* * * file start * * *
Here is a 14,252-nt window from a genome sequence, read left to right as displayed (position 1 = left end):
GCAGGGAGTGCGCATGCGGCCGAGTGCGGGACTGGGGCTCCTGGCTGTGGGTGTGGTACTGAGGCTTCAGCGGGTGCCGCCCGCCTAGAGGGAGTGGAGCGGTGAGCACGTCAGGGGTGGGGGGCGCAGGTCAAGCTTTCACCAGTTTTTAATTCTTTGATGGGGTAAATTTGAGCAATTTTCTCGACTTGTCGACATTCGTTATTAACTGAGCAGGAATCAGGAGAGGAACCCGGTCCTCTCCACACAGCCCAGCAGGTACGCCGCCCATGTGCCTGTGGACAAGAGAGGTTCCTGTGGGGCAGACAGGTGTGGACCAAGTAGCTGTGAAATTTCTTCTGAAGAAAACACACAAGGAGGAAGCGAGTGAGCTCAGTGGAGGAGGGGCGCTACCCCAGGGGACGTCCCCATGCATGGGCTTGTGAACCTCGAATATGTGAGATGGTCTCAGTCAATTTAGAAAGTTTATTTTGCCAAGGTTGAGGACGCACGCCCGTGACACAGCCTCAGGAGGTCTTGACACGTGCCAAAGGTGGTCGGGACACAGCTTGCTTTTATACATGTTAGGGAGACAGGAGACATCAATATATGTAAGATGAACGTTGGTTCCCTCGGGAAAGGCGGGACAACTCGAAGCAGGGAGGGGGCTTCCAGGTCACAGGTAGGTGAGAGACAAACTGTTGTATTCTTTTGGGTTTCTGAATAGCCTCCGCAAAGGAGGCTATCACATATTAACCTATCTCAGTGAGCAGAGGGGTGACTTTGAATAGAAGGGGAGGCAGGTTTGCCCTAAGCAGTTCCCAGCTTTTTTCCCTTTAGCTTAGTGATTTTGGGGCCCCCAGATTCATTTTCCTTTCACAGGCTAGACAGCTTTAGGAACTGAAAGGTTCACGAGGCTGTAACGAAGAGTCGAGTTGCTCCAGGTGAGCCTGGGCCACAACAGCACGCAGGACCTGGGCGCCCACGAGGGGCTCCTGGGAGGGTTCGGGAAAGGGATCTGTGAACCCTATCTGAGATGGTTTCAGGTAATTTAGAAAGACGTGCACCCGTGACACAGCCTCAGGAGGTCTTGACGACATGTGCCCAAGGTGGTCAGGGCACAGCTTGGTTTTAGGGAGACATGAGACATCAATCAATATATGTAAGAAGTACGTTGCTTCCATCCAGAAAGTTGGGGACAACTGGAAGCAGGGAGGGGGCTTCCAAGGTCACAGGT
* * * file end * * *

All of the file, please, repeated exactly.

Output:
Here is a 14,252-nt window from a genome sequence, read left to right as displayed (position 1 = left end):
GCAGGGAGTGCGCATGCGGCCGAGTGCGGGACTGGGGCTCCTGGCTGTGGGTGTGGTACTGAGGCTTCAGCGGGTGCCGCCCGCCTAGAGGGAGTGGAGCGGTGAGCACGTCAGGGGTGGGGGGCGCAGGTCAAGCTTTCACCAGTTTTTAATTCTTTGATGGGGTAAATTTGAGCAATTTTCTCGACTTGTCGACATTCGTTATTAACTGAGCAGGAATCAGGAGAGGAACCCGGTCCTCTCCACACAGCCCAGCAGGTACGCCGCCCATGTGCCTGTGGACAAGAGAGGTTCCTGTGGGGCAGACAGGTGTGGACCAAGTAGCTGTGAAATTTCTTCTGAAGAAAACACACAAGGAGGAAGCGAGTGAGCTCAGTGGAGGAGGGGCGCTACCCCAGGGGACGTCCCCATGCATGGGCTTGTGAACCTCGAATATGTGAGATGGTCTCAGTCAATTTAGAAAGTTTATTTTGCCAAGGTTGAGGACGCACGCCCGTGACACAGCCTCAGGAGGTCTTGACACGTGCCAAAGGTGGTCGGGACACAGCTTGCTTTTATACATGTTAGGGAGACAGGAGACATCAATATATGTAAGATGAACGTTGGTTCCCTCGGGAAAGGCGGGACAACTCGAAGCAGGGAGGGGGCTTCCAGGTCACAGGTAGGTGAGAGACAAACTGTTGTATTCTTTTGGGTTTCTGAATAGCCTCCGCAAAGGAGGCTATCACATATTAACCTATCTCAGTGAGCAGAGGGGTGACTTTGAATAGAAGGGGAGGCAGGTTTGCCCTAAGCAGTTCCCAGCTTTTTTCCCTTTAGCTTAGTGATTTTGGGGCCCCCAGATTCATTTTCCTTTCACAGGCTAGACAGCTTTAGGAACTGAAAGGTTCACGAGGCTGTAACGAAGAGTCGAGTTGCTCCAGGTGAGCCTGGGCCACAACAGCACGCAGGACCTGGGCGCCCACGAGGGGCTCCTGGGAGGGTTCGGGAAAGGGATCTGTGAACCCTATCTGAGATGGTTTCAGGTAATTTAGAAAGACGTGCACCCGTGACACAGCCTCAGGAGGTCTTGACGACATGTGCCCAAGGTGGTCAGGGCACAGCTTGGTTTTAGGGAGACATGAGACATCAATCAATATATGTAAGAAGTACGTTGCTTCCATCCAGAAAGTTGGGGACAACTGGAAGCAGGGAGGGGGCTTCCAAGGTCACAGGT